Umea Sweden—Lower isn’t better when it comes to treating hypertension in patients with diabetes, according to a new study.

That’s according to a new Swedish study, published in BMJ (British Medical Journal), which points out that those patients often are recommended for more intensive blood pressure therapy because diabetes increases their cardiovascular risk. Lowering their systolic blood pressure to less than 140, however, also appears to raise their risk of dying, according to study authors led by researchers from Umeå University.

“Our study shows that intensive blood pressure lowering treatment using antihypertensive drugs may be harmful for people with diabetes and a systolic blood pressure less than 140 mm Hg,” explained lead author Mattias Brunström, MD, a PhD candidate at the university’s Department of Public Health and Clinical Medicine. “At the same time, it is important to remember that blood pressure lowering treatment is crucial for the majority of people with diabetes whose blood pressure measures above 140.”

For the investigation, the study team carried out a systematic review and meta-analyses of the medical literature, using both published and unpublished patient data for 49 trials involving 73,738 participants. The researchers primarily focused on type 2 diabetes patients with elevated blood pressure levels.

The benefit of antihypertensive treatment was tied to patient blood pressure level before initiation of medication: If the systolic blood pressure before treatment was higher than 140 mmHg, treatment was associated with a decreased risk of death, stroke, heart attack, and heart failure, according to the results.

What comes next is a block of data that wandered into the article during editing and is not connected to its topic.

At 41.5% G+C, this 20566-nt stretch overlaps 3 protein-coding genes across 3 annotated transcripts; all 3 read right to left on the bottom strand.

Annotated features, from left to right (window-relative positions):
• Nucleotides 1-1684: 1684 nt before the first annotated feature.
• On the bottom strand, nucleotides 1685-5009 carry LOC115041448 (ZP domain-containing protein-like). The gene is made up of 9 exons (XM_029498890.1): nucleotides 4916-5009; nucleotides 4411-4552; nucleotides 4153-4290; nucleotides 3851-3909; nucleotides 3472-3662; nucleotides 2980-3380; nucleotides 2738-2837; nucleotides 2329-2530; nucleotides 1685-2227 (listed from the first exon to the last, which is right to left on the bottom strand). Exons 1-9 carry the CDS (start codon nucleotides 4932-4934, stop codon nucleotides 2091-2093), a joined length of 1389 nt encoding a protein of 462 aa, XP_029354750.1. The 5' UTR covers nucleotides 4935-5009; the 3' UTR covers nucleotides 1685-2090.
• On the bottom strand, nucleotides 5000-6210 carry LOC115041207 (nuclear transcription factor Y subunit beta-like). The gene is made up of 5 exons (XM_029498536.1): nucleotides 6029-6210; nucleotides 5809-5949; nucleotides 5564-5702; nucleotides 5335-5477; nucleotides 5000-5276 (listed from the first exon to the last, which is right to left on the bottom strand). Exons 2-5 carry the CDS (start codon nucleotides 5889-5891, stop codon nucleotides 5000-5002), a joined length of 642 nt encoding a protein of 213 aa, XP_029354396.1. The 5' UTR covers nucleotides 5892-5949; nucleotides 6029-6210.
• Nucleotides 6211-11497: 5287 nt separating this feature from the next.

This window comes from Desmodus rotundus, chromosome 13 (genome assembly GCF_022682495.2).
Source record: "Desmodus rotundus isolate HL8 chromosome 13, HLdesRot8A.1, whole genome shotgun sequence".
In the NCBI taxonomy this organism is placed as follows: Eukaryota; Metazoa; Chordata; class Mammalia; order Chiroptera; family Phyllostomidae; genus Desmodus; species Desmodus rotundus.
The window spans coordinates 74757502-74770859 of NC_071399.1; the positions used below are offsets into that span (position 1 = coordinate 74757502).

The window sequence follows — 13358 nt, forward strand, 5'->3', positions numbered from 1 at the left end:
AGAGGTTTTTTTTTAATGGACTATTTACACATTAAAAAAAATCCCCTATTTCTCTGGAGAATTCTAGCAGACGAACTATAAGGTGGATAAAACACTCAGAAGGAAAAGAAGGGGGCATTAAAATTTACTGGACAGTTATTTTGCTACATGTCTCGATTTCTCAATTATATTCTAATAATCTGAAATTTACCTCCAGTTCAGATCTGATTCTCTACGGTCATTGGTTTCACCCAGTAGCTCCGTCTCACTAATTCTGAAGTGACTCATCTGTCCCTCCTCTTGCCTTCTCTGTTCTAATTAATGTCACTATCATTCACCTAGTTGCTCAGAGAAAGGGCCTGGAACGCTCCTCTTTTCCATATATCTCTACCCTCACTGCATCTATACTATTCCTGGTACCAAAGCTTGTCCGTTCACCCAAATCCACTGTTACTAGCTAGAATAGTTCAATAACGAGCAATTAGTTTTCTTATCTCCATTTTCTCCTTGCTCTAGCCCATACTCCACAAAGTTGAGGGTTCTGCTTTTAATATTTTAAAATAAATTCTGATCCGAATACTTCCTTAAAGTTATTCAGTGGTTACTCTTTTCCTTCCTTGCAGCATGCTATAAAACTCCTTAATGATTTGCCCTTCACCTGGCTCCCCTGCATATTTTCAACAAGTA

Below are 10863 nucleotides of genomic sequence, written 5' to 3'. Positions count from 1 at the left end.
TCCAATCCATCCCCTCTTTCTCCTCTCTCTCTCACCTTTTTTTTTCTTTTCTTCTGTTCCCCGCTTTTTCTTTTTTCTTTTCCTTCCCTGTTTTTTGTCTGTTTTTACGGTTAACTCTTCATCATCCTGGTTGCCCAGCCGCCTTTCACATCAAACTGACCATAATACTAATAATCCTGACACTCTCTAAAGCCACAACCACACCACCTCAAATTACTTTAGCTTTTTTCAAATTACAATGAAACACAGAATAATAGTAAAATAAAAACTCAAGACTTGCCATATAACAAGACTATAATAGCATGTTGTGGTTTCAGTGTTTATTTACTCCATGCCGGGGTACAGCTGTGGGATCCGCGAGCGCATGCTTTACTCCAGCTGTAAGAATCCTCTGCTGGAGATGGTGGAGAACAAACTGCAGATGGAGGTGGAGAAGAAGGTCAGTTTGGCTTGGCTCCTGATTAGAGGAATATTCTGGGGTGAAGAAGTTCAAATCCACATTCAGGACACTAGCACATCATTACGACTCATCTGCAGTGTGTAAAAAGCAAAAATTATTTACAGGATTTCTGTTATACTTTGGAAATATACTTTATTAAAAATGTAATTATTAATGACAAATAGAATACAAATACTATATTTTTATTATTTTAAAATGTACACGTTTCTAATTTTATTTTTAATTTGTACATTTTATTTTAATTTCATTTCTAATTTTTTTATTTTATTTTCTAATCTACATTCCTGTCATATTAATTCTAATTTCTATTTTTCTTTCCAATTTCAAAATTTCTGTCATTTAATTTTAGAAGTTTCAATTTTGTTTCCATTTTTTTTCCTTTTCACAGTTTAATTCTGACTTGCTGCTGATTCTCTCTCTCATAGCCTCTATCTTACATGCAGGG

On the other hand, if the systolic blood pressure before treatment was less than 140 mmHg, the risk of cardiovascular death increased, odds ratio 1.15, as did the risk of all-cause mortality, OR 1.05.

In fact, metaregression analyses showed a worse treatment effect with lower baseline systolic blood pressures for cardiovascular mortality, average OR of for each 10 mmHg lower systolic blood pressure, and myocardial infarction, average OR of 1.12 for each 10 mmHg lower systolic blood pressure.

“Antihypertensive treatment reduces the risk of mortality and cardiovascular morbidity in people with diabetes mellitus and a systolic blood pressure more than 140 mm Hg,” study authors conclude. “If systolic blood pressure is less than 140 mm Hg, however, further treatment is associated with an increased risk of cardiovascular death, with no observed benefit.”

“Many treatment guidelines, both Swedish and international, will be redrawn in the next few years,” Brunstrom added in an Umea University press release. “It has been discussed to recommend even lower blood pressure levels for people with diabetes—maybe as low as 130. We are hoping that our study, which shows potential risks of such aggressive blood pressure lowering treatment, will come to influence these guidelines.”

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